basic IO methods
- Eric Wong
- 2011-09-19 @ 19:28
(Consider C library functions (3) analogues while the system call (2)
functions are inevitably called by Ruby)
Opening (and Closing) Files
* File.open - fopen(3) which wraps open(2) and provides a File object
* IO#close - fclose(3), close(2)
Copies Ruby buffers to the kernel, invalidates the IO object
and releases the file descriptor so it may be reused by the
These methods will be covered in more detail as we dig deeper.
Some File Operations for Reading and Writing
* IO#read - fread(3) - read all specified bytes
* IO#write - fwrite(3) - write all specified bytes
* IO#sync, IO#sync= - setvbuf(3) - controls Ruby (write) buffering
* IO#flush - fflush(3) - copies existing Ruby (write) buffers to kernel
* IO#syswrite - write(2) - copies application buffers to kernel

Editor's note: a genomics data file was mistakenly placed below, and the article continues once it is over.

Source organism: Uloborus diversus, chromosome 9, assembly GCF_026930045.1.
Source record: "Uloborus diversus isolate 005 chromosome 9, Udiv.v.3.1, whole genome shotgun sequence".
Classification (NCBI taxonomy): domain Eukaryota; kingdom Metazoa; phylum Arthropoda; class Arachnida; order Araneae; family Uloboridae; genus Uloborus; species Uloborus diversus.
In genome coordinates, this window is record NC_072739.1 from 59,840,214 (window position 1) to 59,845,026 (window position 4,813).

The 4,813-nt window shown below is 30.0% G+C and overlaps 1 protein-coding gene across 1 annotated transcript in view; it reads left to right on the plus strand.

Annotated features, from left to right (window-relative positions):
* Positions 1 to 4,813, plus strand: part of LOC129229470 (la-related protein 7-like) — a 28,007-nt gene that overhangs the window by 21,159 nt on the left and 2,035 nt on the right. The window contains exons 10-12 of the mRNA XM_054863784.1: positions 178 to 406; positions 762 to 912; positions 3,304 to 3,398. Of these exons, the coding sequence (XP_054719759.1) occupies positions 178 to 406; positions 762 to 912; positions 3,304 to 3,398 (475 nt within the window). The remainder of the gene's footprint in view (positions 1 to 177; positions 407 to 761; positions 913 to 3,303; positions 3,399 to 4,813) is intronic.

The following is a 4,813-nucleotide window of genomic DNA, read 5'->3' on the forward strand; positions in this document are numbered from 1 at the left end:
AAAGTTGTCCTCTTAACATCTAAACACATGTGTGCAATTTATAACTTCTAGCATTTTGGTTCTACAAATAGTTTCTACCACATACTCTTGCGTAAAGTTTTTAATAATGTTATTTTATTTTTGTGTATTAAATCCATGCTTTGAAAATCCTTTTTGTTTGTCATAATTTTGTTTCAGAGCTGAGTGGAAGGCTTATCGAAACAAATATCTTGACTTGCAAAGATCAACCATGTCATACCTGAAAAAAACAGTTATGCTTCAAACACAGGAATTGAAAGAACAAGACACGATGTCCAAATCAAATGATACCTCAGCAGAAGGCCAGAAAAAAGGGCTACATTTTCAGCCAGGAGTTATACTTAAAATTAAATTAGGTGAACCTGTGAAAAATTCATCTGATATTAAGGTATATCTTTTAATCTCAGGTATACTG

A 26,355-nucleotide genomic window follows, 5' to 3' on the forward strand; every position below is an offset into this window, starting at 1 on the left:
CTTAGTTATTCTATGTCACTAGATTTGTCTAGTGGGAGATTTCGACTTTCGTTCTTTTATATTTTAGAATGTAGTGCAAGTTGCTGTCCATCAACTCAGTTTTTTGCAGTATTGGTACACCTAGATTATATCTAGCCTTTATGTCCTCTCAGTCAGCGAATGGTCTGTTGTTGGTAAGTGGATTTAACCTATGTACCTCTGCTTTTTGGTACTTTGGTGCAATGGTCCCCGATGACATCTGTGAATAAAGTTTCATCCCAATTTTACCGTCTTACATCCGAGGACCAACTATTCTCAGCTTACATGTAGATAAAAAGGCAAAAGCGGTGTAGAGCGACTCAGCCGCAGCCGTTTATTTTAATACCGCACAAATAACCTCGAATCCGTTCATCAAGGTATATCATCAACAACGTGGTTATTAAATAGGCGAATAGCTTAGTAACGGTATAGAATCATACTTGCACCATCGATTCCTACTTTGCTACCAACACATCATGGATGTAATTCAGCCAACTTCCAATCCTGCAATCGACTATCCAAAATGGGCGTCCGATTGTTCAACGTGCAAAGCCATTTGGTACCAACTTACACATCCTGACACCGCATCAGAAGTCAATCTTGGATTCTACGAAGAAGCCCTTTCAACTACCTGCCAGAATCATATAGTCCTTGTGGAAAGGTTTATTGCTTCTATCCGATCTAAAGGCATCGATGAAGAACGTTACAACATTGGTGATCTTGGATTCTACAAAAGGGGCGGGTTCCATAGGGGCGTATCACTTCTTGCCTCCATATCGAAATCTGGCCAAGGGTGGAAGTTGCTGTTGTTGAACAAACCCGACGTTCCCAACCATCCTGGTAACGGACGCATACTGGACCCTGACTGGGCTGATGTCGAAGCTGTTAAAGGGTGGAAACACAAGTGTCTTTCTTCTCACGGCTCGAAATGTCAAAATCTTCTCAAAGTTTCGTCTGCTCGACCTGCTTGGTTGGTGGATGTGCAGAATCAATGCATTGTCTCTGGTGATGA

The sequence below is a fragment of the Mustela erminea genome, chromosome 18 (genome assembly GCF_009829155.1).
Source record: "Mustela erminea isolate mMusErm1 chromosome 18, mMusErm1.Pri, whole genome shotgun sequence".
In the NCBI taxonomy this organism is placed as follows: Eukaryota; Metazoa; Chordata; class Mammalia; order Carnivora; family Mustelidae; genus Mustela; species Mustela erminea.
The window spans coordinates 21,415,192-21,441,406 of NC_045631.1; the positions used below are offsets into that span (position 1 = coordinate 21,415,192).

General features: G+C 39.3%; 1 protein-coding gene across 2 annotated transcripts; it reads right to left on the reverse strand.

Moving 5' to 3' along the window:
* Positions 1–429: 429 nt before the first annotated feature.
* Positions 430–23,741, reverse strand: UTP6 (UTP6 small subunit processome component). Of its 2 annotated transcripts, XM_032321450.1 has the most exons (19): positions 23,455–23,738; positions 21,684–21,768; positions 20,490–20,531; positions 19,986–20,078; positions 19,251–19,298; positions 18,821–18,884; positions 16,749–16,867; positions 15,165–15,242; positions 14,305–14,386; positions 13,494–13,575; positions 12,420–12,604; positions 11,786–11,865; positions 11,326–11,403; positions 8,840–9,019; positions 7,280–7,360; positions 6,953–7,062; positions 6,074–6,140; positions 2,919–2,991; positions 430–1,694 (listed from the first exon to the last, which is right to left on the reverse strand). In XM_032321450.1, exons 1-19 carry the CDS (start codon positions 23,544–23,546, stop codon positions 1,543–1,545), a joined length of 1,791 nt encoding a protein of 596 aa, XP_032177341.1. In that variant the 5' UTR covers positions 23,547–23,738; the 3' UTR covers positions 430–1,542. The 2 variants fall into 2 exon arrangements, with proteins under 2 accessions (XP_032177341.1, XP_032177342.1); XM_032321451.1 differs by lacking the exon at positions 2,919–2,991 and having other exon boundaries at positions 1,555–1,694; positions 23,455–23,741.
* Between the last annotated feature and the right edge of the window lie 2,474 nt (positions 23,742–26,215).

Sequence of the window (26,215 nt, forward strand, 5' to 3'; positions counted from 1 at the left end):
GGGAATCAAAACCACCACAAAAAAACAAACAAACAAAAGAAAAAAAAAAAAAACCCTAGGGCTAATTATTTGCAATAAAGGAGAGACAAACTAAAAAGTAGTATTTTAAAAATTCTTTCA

* IO#sysread - read(2) - copies kernel buffers to application
(there are more methods which we'll cover in time, of course)
Setting IO#sync= to true will make IO#write copy application buffers
directly into kernel buffers, bypassing Ruby buffers. IO#sync does not
influence read buffering.
If IO#sync is false, IO#write may copy small application buffers into
Ruby buffers to before internally doing IO#flush.
The non-sys* methods will retry until the operation is complete (or
raise on any errors). The sys* variants do not retry if the kernel
returns a partial read(2) or write(2) and will also raise on errors.
Mixing sys* and non-sys* methods is not recommended and will result in
errors or exceptions.
If you need more detailed descriptions, check `ri' or other Ruby
doc for Ruby methods. For C library functions and system calls, your
Unix-like OS should provide manpages and you can search online, too.
I have no intention of regurgitating API documentation.
License: GPLv3 (or later, at the discretion of Eric Wong)